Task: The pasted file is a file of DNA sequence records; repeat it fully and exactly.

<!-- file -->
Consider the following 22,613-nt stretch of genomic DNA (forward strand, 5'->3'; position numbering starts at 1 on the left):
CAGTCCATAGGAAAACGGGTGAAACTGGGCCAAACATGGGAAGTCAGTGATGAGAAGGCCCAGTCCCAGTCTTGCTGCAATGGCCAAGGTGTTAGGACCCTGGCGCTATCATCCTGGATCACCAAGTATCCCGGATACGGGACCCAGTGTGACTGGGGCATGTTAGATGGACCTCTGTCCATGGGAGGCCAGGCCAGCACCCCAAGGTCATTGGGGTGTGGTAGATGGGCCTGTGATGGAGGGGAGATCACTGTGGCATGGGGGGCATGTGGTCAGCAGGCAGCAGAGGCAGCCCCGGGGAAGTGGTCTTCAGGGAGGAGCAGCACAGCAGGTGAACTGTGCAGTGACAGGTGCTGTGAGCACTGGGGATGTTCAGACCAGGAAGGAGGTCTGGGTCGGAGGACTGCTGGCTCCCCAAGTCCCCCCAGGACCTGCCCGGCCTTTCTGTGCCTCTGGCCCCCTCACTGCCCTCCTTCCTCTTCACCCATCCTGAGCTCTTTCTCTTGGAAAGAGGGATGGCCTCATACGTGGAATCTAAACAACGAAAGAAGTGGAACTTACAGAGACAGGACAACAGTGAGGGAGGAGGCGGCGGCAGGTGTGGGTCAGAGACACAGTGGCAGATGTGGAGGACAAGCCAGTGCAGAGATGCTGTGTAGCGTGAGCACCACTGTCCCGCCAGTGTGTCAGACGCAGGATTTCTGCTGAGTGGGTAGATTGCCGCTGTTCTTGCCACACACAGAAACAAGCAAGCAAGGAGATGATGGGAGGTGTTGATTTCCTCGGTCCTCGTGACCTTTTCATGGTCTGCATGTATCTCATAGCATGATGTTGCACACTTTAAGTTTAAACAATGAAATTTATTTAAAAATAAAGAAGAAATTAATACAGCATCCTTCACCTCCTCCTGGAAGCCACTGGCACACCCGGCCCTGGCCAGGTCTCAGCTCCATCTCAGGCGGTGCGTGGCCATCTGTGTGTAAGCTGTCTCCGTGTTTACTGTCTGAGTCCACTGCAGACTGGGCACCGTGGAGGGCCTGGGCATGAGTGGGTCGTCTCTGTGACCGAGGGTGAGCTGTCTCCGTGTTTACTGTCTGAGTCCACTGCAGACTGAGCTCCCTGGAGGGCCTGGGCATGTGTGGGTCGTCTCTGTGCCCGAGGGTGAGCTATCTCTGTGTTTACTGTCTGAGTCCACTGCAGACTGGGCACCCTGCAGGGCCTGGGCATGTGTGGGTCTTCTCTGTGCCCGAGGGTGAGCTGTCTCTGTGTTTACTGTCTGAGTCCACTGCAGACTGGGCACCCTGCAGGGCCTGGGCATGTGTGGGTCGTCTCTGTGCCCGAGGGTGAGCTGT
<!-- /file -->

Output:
Consider the following 22,613-nt stretch of genomic DNA (forward strand, 5'->3'; position numbering starts at 1 on the left):
CAGTCCATAGGAAAACGGGTGAAACTGGGCCAAACATGGGAAGTCAGTGATGAGAAGGCCCAGTCCCAGTCTTGCTGCAATGGCCAAGGTGTTAGGACCCTGGCGCTATCATCCTGGATCACCAAGTATCCCGGATACGGGACCCAGTGTGACTGGGGCATGTTAGATGGACCTCTGTCCATGGGAGGCCAGGCCAGCACCCCAAGGTCATTGGGGTGTGGTAGATGGGCCTGTGATGGAGGGGAGATCACTGTGGCATGGGGGGCATGTGGTCAGCAGGCAGCAGAGGCAGCCCCGGGGAAGTGGTCTTCAGGGAGGAGCAGCACAGCAGGTGAACTGTGCAGTGACAGGTGCTGTGAGCACTGGGGATGTTCAGACCAGGAAGGAGGTCTGGGTCGGAGGACTGCTGGCTCCCCAAGTCCCCCCAGGACCTGCCCGGCCTTTCTGTGCCTCTGGCCCCCTCACTGCCCTCCTTCCTCTTCACCCATCCTGAGCTCTTTCTCTTGGAAAGAGGGATGGCCTCATACGTGGAATCTAAACAACGAAAGAAGTGGAACTTACAGAGACAGGACAACAGTGAGGGAGGAGGCGGCGGCAGGTGTGGGTCAGAGACACAGTGGCAGATGTGGAGGACAAGCCAGTGCAGAGATGCTGTGTAGCGTGAGCACCACTGTCCCGCCAGTGTGTCAGACGCAGGATTTCTGCTGAGTGGGTAGATTGCCGCTGTTCTTGCCACACACAGAAACAAGCAAGCAAGGAGATGATGGGAGGTGTTGATTTCCTCGGTCCTCGTGACCTTTTCATGGTCTGCATGTATCTCATAGCATGATGTTGCACACTTTAAGTTTAAACAATGAAATTTATTTAAAAATAAAGAAGAAATTAATACAGCATCCTTCACCTCCTCCTGGAAGCCACTGGCACACCCGGCCCTGGCCAGGTCTCAGCTCCATCTCAGGCGGTGCGTGGCCATCTGTGTGTAAGCTGTCTCCGTGTTTACTGTCTGAGTCCACTGCAGACTGGGCACCGTGGAGGGCCTGGGCATGAGTGGGTCGTCTCTGTGACCGAGGGTGAGCTGTCTCCGTGTTTACTGTCTGAGTCCACTGCAGACTGAGCTCCCTGGAGGGCCTGGGCATGTGTGGGTCGTCTCTGTGCCCGAGGGTGAGCTATCTCTGTGTTTACTGTCTGAGTCCACTGCAGACTGGGCACCCTGCAGGGCCTGGGCATGTGTGGGTCTTCTCTGTGCCCGAGGGTGAGCTGTCTCTGTGTTTACTGTCTGAGTCCACTGCAGACTGGGCACCCTGCAGGGCCTGGGCATGTGTGGGTCGTCTCTGTGCCCGAGGGTGAGCTGT